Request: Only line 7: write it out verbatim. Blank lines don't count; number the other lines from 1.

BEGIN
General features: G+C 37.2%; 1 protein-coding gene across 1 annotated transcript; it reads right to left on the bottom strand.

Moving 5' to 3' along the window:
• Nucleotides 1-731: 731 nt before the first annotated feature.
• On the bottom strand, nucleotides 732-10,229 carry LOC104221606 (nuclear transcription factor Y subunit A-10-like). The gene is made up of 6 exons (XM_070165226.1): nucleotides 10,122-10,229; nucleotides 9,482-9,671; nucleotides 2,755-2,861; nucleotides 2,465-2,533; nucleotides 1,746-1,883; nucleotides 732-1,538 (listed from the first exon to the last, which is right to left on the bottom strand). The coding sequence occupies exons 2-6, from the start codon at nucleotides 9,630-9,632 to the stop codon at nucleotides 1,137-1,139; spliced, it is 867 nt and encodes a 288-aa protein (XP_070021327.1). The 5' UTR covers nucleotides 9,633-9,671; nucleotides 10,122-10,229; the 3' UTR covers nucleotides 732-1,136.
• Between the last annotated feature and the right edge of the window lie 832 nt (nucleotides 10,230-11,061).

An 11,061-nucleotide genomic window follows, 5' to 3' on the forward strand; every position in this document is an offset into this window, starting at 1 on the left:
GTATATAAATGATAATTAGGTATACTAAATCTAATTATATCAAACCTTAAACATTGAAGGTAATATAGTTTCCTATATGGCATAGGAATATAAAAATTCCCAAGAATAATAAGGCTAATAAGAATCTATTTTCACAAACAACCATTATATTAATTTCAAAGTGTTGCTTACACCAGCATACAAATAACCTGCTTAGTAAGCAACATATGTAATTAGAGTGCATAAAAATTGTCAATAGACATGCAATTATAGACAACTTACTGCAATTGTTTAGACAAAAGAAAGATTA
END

GTATATAAATGATAATTAGGTATACTAAATCTAATTATATCAAACCTTAAACATTGAAGGTAATATAGTTTCCTATATGGCATAGGAATATAAAAATTCCCAAGAATAATAAGGCTAATAAGAATCTATTTTCACAAACAACCATTATATTAATTTCAAAGTGTTGCTTACACCAGCATACAAATAACCTGCTTAGTAAGCAACATATGTAATTAGAGTGCATAAAAATTGTCAATAGACATGCAATTATAGACAACTTACTGCAATTGTTTAGACAAAAGAAAGATTA